October was fairly warm, and as recently as a week ago temperatures were in the 50s, but this weekend the coming winter hit us fast and hard.
A heavy snow squall slammed through Vermont, leaving 1 to 3 inches of snow just about everywhere. The photo above shows the view from a Williston mini-mall as the snow squall closed in. It also quickly departed, leaving light, scattered snow showers but also frigid air and howling winds.
Yesterday was awash with blowing snow, in blasts and drifts and the snow equivalent of dust devils. The temperature was in the low to mid teens, which meant wind chills below zero at times. The high temperature in Montpelier yesterday was the lowest ever recorded for the date. Then the wind calmed, skies cleared, and the temperature plummeted to 5 degrees. It would have been a cold January day, to say nothing for the weekend before Thanksgiving!
Today was sunny, but chilly. I took a meandering route home today and I found that the Winooski River had developed plenty of frazil and pancake ice during the cold spell.
Now that the storm and cold blast are out of the way, we are bracing for a bigger storm, albeit not quite as cold. A Nor’Easter is forming right now, as evidenced by a little blob in the Gulf of Mexico. The weather models that predicted this little blog, and the coming storm, nearly a week ago are pretty amazing, but they aren’t perfect. As the storm moves up the coast, it will carry warm air from the Gulf on its east side. On its west side it will suck down cold air for the north. Thus we will likely be left with a storm that dumps snow on Asheville, North Carolina at the same time as drenching rain on Portland, Maine. This is what will happen if what the models are saying right now comes to pass. Most of Vermont would get a burst of snow and various wintry mix conditions Tuesday night, then a quick downpour of an inch or two of rain Wednesday, then a quick blast of a couple of inches of snow and quickly dropping temperatures on Wednesday night. Conditions during this busy travel time will likely be awful, especially Wednesday night as the wet roads freeze and get snow dumped on them.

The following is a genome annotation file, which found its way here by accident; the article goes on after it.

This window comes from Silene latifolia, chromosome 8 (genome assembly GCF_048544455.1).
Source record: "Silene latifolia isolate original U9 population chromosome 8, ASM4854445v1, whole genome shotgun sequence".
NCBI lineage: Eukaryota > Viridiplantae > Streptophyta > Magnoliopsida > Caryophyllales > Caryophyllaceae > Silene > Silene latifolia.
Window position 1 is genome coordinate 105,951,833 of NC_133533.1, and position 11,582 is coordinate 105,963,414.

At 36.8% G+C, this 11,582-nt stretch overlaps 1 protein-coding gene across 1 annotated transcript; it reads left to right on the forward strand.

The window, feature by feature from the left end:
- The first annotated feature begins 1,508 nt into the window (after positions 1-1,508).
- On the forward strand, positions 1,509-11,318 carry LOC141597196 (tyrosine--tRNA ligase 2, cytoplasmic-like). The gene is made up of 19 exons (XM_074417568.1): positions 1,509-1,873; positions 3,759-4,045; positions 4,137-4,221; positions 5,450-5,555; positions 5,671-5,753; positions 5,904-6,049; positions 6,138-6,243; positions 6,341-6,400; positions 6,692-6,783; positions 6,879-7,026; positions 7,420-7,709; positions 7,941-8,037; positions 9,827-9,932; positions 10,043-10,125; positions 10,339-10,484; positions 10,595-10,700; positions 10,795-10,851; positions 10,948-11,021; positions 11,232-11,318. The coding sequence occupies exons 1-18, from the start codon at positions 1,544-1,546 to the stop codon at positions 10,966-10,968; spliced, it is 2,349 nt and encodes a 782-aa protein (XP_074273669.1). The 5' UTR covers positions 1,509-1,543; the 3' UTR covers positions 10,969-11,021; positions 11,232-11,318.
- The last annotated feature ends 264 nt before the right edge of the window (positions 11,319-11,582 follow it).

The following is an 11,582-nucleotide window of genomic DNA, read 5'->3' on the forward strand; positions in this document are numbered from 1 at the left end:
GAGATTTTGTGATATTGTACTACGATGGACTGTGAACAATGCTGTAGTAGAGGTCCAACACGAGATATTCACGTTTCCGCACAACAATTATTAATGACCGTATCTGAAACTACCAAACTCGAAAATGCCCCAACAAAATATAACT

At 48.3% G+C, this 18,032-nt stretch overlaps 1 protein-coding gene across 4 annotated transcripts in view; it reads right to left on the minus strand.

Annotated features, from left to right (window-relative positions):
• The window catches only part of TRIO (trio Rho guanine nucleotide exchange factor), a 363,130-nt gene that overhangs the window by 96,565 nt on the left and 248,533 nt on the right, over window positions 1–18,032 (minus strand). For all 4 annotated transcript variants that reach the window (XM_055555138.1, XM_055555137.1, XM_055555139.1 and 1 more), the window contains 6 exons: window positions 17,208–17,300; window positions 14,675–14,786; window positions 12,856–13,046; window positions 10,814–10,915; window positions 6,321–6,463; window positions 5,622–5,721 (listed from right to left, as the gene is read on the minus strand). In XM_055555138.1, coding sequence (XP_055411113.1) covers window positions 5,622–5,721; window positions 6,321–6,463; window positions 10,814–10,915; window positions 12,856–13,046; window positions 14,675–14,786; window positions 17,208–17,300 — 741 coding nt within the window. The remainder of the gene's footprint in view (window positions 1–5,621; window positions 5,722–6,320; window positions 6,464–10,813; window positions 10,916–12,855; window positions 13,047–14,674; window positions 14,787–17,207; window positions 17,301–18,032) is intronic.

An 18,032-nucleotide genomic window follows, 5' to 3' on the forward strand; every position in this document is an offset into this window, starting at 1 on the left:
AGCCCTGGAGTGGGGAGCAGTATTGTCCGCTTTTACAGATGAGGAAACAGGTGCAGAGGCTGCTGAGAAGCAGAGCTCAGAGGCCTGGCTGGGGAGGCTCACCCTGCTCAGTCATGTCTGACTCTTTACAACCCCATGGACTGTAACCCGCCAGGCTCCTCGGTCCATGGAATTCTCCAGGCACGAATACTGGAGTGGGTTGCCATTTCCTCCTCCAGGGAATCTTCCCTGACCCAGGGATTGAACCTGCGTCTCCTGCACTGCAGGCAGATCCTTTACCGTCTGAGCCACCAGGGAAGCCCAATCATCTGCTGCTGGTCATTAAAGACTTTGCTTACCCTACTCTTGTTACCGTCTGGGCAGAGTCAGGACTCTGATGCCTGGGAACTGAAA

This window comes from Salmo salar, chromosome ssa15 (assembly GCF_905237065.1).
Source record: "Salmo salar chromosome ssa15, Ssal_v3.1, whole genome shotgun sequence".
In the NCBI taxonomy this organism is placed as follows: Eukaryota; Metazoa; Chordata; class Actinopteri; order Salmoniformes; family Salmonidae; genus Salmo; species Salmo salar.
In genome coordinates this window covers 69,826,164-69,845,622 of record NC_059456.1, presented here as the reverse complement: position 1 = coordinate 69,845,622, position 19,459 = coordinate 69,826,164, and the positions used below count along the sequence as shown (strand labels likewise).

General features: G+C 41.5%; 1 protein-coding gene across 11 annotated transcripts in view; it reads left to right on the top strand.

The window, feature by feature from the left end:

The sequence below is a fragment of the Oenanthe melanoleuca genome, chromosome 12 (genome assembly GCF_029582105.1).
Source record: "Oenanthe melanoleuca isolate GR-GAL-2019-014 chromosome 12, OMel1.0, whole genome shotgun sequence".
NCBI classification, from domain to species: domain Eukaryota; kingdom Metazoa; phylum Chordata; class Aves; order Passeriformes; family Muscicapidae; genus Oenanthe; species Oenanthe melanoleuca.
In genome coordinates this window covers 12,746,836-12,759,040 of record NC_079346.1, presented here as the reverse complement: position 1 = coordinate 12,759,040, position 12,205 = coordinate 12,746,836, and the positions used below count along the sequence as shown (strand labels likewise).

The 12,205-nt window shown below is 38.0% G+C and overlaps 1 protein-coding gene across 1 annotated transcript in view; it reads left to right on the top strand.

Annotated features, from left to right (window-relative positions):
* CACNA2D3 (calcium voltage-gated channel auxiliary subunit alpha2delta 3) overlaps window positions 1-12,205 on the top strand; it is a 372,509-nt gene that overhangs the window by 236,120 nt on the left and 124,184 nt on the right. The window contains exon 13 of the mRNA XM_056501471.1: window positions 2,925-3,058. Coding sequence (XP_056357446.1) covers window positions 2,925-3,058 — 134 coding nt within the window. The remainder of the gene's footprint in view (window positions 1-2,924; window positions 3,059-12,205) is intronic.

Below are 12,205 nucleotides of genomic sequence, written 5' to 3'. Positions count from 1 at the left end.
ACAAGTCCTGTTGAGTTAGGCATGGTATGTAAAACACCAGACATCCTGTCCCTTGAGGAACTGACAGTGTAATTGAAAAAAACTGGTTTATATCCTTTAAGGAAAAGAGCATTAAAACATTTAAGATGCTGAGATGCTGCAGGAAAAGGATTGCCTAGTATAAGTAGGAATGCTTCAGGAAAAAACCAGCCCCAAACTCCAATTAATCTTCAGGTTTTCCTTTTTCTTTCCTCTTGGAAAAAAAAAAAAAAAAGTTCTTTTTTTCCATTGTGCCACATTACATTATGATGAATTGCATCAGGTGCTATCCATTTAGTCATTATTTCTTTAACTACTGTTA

But… and this is a big but… Vermont is right under the contrast between warm and cold air. If the storm moves just 200 miles east of the current forecast – a not unlikely error with such a storm – Montpelier will likely be digging out from over a foot of snow on Thanksgiving. If the storm goes 200 miles further west of the forecast, we will get mainly rain, and even more of it than forecast. The cold air may arrive too late to replace the light coating of snow that the rain would wash away.
All in all, the most likely result is that on Thanksgiving the view out the window will look much the same – two inches or so of snow – only it will have a bunch of ice under it. Another cold blast is forecast, so any of the ice blown out of the river by the high water that would come with this downpour will quickly reform. And while it is unlikely that winter is now kicking in fully (we often don’t really start building up significant snowpack until around the second half of December, at least in the last decade or two).
The rain that is likely along the coastal Northeast is welcome. The area has been very dry lately and is experiencing drought conditions, even though a few hundred miles to the north Vermont has been rather wet. For this reason, the rain also is unlikely to cause significant flooding, though there may be some minor flooding in parts of Vermont, associated with heavy rain hitting partially frozen ground, light snowmelt runoff, and very small ice jams.
I’ll definitely have an update as things progress. If you have travel plans, watch the situation closely and take care. I’ll thankfully be weathering this storm at home.